Shows are featured on clutch of cable nets
If a nonfiction subject exists, chances are that GRB Entertainment has done a show about it.GRB has produced a show for nearly every nonfiction cable network on the program guide, including Discovery, A&E, TLC, Animal Planet, History, Food Network, Weather, Biography and Planet Green. Over the years and through its relationships with so many different programming distributors, the company has learned to roll with the programming punches. “Every time a network rebrands, it’s an opportunity for us,” says GRB exec veep of creative affairs Michael Branton. “We send in our development team to try and get real estate. It’s always a good time to shake it up.” For example, A&E’s rebrand into more reality-based programming provided GRB with the opportunity to create “Intervention” and “Growing Up Gotti.” “Intervention,” which is headed into its ninth season on A&E, has been so successful that GRB has spun another show out of it: “Intervention in Depth: One-Man Rehab.” GRB also is producing eight new episodes of “Untold Stories of the ER” for Discovery Health, the second season of “Aftermath With William Shatner” for Bio and a series about eating disorders for Lifetime hosted by Tracey Gold, best known for her role on 1980s sitcom “Growing Pains.” While the company has plenty of product sold across a range of American networks, it also always keeps its eyes firmly fixed on the international market when developing and producing its shows. “We learned early on that shows better not be easily dated, and they better not be too U.S.-centric,” says Gary R. Benz, GRB’s president and CEO. “International buyers don’t want shows with Americans thumping their chest and saying, ‘We’re the best,’ so we’re careful for them to not have that sort of short shelf life. We’re also careful to not have a lot of talking heads, because many U.S. personalities are not known around the world. We’ve kept that mantra for 25 years, and it’s served us well.” At October’s annual Mipcom TV conference in Cannes, GRB launched more than 100 hours of original programming for the international marketplace. Among those shows were Animal Planet’s “Confessions: Animal Hoarding,” which offers a new take on the issue of hoarding with which American TV viewers have become recently fascinated. GRB also shopped several shows originally produced for Discovery, including “Nature’s Revenge,” “Crime and Investigation,” “How Stuff Works,” “Bidder Rivals” and “Loose Screws.” Shows such as Food Network’s “Semi-Homemade With Sandra Lee” and Animal Planet’s “Pit Boss,” about a pit bull rescue outfit, also sold well at the annual European conference, says GRB senior vice president of international distribution Marielle Zuccarelli. “Broadcasters are looking for shows that have performed well on a U.S. network and appeal to a diverse demographic,” says Zuccarelli. “In terms of factual entertainment, crime, ‘disastertainment’ and lifestyle are very much in demand. Our customers are focusing on the cost-value of the content they acquire. We are well known as a distributor who supplies diversity, ratings and cost-efficiency.”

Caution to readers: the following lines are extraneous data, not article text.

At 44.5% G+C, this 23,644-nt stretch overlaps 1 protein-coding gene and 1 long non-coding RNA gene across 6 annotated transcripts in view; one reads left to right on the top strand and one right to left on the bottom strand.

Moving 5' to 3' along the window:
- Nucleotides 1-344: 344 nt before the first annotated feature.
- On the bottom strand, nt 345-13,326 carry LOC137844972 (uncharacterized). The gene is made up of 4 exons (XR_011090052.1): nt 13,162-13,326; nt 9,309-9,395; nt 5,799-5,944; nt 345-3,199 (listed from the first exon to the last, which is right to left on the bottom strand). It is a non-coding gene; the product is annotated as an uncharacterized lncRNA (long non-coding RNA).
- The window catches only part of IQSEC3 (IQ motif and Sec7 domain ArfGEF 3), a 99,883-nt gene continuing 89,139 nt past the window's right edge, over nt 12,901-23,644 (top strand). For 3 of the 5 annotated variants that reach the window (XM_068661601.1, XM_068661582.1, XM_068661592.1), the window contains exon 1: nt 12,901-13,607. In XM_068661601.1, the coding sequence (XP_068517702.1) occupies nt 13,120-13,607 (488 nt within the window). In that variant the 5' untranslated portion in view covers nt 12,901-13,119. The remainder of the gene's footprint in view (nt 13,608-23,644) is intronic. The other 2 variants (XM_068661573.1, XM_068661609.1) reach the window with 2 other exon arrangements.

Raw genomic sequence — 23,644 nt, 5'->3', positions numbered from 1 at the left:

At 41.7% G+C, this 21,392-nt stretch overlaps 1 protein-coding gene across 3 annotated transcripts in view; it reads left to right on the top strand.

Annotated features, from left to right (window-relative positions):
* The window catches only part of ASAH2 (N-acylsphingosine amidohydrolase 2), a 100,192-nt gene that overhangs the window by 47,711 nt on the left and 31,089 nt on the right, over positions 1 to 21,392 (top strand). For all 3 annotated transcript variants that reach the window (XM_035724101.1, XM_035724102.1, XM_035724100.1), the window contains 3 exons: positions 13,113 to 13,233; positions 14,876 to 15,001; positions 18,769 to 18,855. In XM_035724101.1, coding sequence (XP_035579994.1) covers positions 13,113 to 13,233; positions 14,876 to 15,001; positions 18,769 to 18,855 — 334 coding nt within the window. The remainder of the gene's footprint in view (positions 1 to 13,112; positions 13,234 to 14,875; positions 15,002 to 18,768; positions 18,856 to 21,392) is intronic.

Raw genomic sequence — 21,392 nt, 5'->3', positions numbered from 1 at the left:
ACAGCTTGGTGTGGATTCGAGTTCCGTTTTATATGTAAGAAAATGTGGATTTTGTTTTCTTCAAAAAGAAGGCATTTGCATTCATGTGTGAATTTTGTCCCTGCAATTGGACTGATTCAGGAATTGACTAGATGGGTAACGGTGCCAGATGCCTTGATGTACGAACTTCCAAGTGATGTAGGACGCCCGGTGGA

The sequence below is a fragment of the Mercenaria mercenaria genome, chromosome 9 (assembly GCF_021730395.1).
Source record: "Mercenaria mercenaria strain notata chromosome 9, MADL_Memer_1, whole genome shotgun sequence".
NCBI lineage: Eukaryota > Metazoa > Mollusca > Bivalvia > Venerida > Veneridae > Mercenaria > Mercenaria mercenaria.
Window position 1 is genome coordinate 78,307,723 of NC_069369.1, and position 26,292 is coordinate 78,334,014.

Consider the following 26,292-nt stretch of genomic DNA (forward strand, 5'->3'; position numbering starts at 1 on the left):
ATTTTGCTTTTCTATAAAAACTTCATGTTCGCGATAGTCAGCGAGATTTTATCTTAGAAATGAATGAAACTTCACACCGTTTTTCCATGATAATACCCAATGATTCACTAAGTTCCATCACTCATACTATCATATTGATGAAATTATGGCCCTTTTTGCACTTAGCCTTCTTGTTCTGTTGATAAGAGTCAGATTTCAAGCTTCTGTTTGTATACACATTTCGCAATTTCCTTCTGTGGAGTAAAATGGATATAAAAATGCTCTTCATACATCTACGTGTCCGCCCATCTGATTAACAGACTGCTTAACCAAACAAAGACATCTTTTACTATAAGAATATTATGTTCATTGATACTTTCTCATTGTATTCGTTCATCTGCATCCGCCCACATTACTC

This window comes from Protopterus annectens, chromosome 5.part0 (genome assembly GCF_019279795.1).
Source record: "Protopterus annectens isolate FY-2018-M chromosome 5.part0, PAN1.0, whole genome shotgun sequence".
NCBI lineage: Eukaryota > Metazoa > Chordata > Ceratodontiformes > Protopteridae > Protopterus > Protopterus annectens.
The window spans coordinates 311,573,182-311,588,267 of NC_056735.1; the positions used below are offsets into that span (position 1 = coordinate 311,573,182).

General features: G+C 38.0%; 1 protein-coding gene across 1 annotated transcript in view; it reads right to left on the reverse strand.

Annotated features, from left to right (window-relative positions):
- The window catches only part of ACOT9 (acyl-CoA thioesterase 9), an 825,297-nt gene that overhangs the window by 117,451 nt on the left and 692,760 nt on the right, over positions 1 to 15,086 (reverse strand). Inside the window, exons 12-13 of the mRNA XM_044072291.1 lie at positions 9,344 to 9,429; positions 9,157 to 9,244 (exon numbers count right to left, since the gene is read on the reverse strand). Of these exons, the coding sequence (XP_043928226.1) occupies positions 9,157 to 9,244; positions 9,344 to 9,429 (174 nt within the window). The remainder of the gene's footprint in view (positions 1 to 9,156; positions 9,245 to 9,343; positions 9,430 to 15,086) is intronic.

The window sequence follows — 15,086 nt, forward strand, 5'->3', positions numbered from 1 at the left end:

Triumphed over tragedy | ‘Intervention’ wins kudos, saves lives | GRB rolls with programming punches | ‘Lethal’ latest weapon for GRB | Key execs | GRB dealmaker thinks outside the box
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